I mentioned that I had two heating pads. One I use to keep my spray gun warm and the other one for bench sanding, cabinet assembly, etc. Neither of them was used anywhere near the spray booth .A 25' extension cord allowed me to do-si-do around the workbench while remaining nice and warm. I use the other heating pad to keep the spray gun warm. The spray gun - not the material. The spray gun has no material in it. It's empty, but it is nice and warm, since aluminum attracts and retains heat real good.


From the original questioner:
I believe the heating pad for the spray gun has merit. I imagine I will actually be entering my spray room with the pad on occasion, to heat my gun. The probability of a spark from a heating pad is not very likely, probably no more so than the pad I use in my bed sparking in. I appreciate people posting concerns for our safety, but realistically if I did everything by the book I would have to close the doors and stay home. While I see many situations around our shop that have a chance for something dangerous happening, I can not see how a heating pad next to a spray gun is any more dangerous than our forced air heater in the main shop. This thing looks like a jet engine sitting on top of a fuel tank. I guess what I'm saying is we all need to use good judgment as much as possible and always try to stack the odds in our favor when dealing with these situations, but sometimes we need to do what gets the job done. Honestly, we have had only a few minimal mistakes that caused any danger in 20 years. Not to say that something could not happen in the next hour. I have found that most of our accidents have been due to operator (people) errors or mistakes, which violated our rules and procedures and also rendered our physical safeguards useless.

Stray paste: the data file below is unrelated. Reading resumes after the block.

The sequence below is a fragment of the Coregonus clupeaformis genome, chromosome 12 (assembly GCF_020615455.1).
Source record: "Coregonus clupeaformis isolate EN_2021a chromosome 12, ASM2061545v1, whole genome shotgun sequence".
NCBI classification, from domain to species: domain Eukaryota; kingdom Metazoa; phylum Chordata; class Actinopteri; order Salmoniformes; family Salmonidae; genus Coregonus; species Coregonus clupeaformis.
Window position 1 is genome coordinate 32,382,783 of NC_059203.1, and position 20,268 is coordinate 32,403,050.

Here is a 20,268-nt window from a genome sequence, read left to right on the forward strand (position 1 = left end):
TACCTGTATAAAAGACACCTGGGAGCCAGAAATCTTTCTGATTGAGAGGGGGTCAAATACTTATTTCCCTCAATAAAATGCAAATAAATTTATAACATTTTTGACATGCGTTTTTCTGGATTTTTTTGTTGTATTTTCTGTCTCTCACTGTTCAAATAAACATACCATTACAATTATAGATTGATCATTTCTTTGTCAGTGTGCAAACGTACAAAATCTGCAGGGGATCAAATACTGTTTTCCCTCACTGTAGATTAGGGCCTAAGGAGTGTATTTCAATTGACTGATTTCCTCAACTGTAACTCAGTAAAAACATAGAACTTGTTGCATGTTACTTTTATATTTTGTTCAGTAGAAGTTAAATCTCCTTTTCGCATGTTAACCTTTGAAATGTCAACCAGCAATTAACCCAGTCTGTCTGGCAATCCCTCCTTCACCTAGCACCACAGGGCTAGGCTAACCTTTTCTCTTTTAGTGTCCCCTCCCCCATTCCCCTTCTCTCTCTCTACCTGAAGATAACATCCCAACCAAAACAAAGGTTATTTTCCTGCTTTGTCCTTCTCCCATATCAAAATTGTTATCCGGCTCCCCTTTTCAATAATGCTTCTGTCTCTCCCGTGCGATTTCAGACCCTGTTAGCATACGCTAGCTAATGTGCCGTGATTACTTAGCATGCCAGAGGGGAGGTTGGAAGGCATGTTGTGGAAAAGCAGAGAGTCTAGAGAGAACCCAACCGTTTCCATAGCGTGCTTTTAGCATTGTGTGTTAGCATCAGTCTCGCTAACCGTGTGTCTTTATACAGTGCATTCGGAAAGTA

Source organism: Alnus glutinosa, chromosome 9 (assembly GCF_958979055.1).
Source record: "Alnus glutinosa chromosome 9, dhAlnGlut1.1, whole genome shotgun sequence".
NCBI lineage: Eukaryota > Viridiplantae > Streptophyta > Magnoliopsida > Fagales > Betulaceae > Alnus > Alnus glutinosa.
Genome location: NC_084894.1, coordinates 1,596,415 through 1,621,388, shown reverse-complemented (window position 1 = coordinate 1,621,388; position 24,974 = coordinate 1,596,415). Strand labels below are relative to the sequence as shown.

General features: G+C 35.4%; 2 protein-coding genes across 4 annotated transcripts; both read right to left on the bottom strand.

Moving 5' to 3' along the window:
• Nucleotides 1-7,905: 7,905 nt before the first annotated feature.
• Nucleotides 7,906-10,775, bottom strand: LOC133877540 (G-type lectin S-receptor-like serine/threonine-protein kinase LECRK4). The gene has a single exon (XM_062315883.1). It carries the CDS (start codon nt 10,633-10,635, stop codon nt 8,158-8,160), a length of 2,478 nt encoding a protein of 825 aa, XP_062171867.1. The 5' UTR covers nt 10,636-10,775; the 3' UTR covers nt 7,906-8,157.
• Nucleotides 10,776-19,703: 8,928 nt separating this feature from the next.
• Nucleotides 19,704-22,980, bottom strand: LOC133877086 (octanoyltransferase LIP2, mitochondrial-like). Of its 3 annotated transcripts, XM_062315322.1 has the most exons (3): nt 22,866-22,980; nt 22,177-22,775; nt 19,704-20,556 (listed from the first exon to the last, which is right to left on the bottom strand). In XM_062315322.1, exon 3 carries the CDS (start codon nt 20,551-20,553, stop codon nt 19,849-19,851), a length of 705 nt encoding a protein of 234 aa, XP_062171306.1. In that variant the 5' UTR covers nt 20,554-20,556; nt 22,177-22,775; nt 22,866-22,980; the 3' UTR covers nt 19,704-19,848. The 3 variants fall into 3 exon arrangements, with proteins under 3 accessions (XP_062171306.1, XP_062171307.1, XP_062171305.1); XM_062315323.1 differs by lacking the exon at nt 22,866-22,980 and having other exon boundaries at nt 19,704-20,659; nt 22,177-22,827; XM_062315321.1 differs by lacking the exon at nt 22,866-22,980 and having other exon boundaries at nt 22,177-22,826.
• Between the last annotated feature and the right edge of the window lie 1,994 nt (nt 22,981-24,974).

From contributor A:
Greetings from Chicago. I've worked in shops without (much) heat. Everybody dressed as if they were working outside. We warmed the pail of material with an electric blanket. There are pail/drum heaters available for about $50.00. If we hadn't done this, there would be no work for the finishers. Shop temp, mid 30's. My advice is to wear gloves, two shirts, two pairs of long johns, two pairs of socks, etc.


From the original questioner:
I am sure working in Chicago temperatures is a lot different than South Georgia. I take my hat off to you guys. It has been in the low 20's here a lot lately and when it's that cold, we do not even go near the spray room. Even in the 40's it feels pretty cold due to the fan wind chill when we start back to spraying. We do bundle up and wear gloves, but the cold creeps into my hand and even gets my shoulder to aching. Cold hands to me means I feel like I am cold all over, same with the feet. I do most of my own spraying, and alternate between the office and paint room, which lets me thaw some, but I am also guilty of not putting on extra clothes when I will not be in the cold too long. I believe keeping the gun warmer will be a big help - going to get a heating pad today.


From contributor S:
One neat idea is to coat your gun with a plastic coating, like what is sold in hardware stories to cover wrenches. We did a couple of guns as we were testing heated compressed air, and the guns got hot. The coating, about 1/8", worked well to keep the hands cool. It would work the same for the cold guns too. It is cheap, and works.